Engaging in realtime is not an unreachable goal – many companies online work in a realtime sense – for example United’s own realtime adjustments to flight information and prices – so why not communicate in the present too? United missed a trick. In contrast, the makers of the Carroll’s broken guitar, Taylor, responded soon after the video’s release with a freebie for Carroll to replace his broken one. Instant press and brownie points for Taylor. Then the “Dave Carroll Traveller Edition” flight case was released by an entertprising company, who struck a deal with Carroll the very same day the video was released. Someone was on the ball and they benefited from their quick reactions.

Working in public relations and marketing, especially online and with social media, we need to be responsive to what is happening right now, and grab the opportunities that will trigger a domino effect of reactions, conversations and engagements.

Earn Attention

Previous methods of PR revolved around looking back into past successes and forward into projected aims – modern marketing needs to operate in the now, in the present, and work in real time.

Scott explained traditional methods of PR to gain attention with the 3 Bs:

Buy it – with advertising, mailing lists, even paying for Scott to put your company’s sticker on the back of his laptop for all at his business meetings/conferences to see…
Beg it – with news releases, press releases and pitches to the media
Bug for it – basically: sales
Earning attention means posting great content, via blogging, e-books, links, micro-blogging, commentary and communication. The media and the public will find you if your story is interesting enough. “On the web, you are what you publish.” Make sure it represents you and engages your audience.

Working in realtime means taking chances and making the most of moments that you can turn to your advantage. Another example Scott cited was the initiative of musician Amanda Palmer (of Dresden Dolls and Evelyn Evelyn), who was stranded in Iceland during the volcanic ash cloud grounded air traffic. Rather than catching a nap or moaning, she asked for ideas and help on Twitter and managed to secure a lift to the Blue Lagoon for a quick relaxing dip, free dinner and drinks and an impromptu ‘ninja’ gig with a borrowed organ in front of over 100 people.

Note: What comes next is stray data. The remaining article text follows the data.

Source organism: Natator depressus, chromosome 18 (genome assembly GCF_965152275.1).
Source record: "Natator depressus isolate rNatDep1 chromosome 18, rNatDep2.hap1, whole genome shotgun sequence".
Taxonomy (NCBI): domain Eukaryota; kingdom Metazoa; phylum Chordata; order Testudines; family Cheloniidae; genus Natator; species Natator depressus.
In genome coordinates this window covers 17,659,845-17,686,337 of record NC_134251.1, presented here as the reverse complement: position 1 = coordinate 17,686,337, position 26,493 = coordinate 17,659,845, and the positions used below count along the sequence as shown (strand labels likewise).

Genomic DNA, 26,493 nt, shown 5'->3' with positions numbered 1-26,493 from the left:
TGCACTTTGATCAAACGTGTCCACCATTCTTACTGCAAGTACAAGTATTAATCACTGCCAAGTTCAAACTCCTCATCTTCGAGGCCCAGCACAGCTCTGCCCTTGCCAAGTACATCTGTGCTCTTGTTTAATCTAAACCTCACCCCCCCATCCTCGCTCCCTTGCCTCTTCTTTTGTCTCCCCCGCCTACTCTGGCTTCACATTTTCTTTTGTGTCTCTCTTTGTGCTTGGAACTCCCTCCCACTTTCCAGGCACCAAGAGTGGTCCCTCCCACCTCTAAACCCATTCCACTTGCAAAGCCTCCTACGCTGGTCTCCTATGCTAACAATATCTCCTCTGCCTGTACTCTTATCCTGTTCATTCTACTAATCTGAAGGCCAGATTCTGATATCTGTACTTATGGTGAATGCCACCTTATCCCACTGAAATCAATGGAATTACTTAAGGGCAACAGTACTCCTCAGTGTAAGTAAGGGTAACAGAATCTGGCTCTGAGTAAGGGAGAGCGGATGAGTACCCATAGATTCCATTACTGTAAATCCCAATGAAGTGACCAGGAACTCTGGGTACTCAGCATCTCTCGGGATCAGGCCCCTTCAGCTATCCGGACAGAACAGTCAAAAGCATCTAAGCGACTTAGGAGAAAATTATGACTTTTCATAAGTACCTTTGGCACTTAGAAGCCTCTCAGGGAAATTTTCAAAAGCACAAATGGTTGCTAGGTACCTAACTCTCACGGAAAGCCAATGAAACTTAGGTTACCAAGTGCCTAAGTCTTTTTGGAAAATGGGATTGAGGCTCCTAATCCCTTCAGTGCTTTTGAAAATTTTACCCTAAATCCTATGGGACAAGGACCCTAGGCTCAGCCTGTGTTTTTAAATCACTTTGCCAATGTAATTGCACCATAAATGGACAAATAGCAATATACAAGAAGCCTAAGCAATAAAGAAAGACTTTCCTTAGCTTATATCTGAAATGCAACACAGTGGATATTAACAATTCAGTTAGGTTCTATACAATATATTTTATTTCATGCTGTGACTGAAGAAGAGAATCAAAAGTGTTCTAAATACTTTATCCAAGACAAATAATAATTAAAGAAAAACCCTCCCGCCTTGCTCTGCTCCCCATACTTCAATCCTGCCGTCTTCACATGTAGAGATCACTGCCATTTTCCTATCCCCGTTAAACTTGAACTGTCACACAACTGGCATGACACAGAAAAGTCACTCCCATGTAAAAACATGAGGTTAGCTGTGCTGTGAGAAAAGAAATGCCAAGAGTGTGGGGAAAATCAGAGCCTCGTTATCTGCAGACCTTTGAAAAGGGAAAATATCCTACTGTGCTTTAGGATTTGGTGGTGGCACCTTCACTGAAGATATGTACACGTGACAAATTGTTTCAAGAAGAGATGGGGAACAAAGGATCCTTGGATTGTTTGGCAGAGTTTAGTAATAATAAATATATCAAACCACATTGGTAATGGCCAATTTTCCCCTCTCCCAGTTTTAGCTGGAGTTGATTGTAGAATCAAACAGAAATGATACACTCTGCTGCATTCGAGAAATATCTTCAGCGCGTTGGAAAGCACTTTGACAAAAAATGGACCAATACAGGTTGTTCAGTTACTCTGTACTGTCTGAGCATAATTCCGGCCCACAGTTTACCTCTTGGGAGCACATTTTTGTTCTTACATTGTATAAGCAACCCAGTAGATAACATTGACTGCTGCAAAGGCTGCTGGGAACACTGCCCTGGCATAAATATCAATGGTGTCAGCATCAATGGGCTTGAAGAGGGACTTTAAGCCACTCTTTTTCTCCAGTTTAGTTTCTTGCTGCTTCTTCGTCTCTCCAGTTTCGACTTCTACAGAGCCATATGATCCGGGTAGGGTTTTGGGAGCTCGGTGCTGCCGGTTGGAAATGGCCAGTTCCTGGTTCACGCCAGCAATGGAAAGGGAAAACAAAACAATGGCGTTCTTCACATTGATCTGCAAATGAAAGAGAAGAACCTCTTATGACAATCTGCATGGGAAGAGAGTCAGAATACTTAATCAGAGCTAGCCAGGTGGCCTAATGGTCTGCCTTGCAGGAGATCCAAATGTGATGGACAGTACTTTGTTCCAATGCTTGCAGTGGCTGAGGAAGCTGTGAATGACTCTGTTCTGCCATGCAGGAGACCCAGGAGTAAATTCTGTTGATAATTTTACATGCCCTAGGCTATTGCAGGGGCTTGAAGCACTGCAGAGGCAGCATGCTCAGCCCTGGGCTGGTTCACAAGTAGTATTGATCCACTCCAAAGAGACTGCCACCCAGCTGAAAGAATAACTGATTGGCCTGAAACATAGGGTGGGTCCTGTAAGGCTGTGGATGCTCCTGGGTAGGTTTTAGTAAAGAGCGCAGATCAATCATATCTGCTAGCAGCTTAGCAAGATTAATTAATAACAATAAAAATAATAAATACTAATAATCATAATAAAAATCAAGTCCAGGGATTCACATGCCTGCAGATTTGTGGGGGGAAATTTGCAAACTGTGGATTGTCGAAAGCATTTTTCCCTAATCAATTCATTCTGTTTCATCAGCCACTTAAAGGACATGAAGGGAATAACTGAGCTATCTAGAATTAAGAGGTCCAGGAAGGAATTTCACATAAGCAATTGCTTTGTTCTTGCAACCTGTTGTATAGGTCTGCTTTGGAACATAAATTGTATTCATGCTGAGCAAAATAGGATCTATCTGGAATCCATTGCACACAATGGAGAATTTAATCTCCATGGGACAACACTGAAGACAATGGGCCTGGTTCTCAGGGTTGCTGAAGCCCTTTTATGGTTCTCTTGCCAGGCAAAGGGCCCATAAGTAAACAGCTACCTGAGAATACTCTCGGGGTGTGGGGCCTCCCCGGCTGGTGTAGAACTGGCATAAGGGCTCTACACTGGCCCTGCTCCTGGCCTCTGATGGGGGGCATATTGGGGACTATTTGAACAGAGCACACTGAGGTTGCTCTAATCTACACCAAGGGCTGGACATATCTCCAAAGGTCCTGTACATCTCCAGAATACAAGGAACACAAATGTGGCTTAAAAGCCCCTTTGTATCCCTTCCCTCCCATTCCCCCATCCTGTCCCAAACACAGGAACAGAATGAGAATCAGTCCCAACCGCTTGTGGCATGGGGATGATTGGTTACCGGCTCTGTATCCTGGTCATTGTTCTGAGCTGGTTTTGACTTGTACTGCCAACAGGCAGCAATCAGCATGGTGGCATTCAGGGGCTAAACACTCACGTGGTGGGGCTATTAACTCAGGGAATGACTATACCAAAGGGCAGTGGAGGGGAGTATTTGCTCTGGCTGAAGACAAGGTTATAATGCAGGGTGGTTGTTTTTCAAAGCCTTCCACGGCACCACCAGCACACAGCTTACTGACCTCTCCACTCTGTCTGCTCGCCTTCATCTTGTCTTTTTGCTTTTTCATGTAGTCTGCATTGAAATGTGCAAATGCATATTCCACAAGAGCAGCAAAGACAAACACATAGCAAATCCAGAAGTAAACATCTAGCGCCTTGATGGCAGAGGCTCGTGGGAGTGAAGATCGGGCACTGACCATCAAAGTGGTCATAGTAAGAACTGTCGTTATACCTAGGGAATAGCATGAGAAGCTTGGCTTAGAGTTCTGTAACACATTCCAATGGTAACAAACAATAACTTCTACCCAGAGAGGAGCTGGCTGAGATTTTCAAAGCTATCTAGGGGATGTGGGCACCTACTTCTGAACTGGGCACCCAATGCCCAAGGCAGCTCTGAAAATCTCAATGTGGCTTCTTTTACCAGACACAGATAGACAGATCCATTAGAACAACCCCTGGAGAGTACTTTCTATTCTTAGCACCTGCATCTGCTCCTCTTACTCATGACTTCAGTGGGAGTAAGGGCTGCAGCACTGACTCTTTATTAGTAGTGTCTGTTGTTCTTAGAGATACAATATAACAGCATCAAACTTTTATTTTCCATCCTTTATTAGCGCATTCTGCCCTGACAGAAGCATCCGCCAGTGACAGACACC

In the age of social media, customers can divulge, discuss and dismiss your company’s reputation just from one interaction. You need to listen to what’s being said about your business, see what works, what people love, what needs fixing, and get involved. Stop a crisis before it gets out of hand. Answer a question and make a customer happy. Broadcast some breaking news. Publicise a great competition. Share some fantastic information. Put right a bad customer service issue. Show that you are there and you care!

Successful Realtime Marketing

Nobody cares about your products (except you) – speak to your customers normally, don’t use gobbledygook and clich├ęs. Give them the information they need in the shortest possible time. (A nice point here was the use of meaningless, overused language in press releases, such as “unique” and “innovative” or “leading provide of…”, and fake images of happy employees and customers. These shouldn’t represent you – speak to your buyers in their language, not yours.)
No coercion is required – the back button is the 3rd most used web feature… because we are constantly lured onto pages which we don’t want to visit. Don’t use hooks or gimmicks to bamboozle customers onto a site which has no real value. Get your content right, and people will want to visit you.
Lose control – don’t worry about your sales. Freebies create traffic and sharing. Scott’s example was the Grateful Dead’s live tour allowing the audience to record gigs, even providing specific space and mics for the purpose, creating thousands of content shares around the world and massive publicity.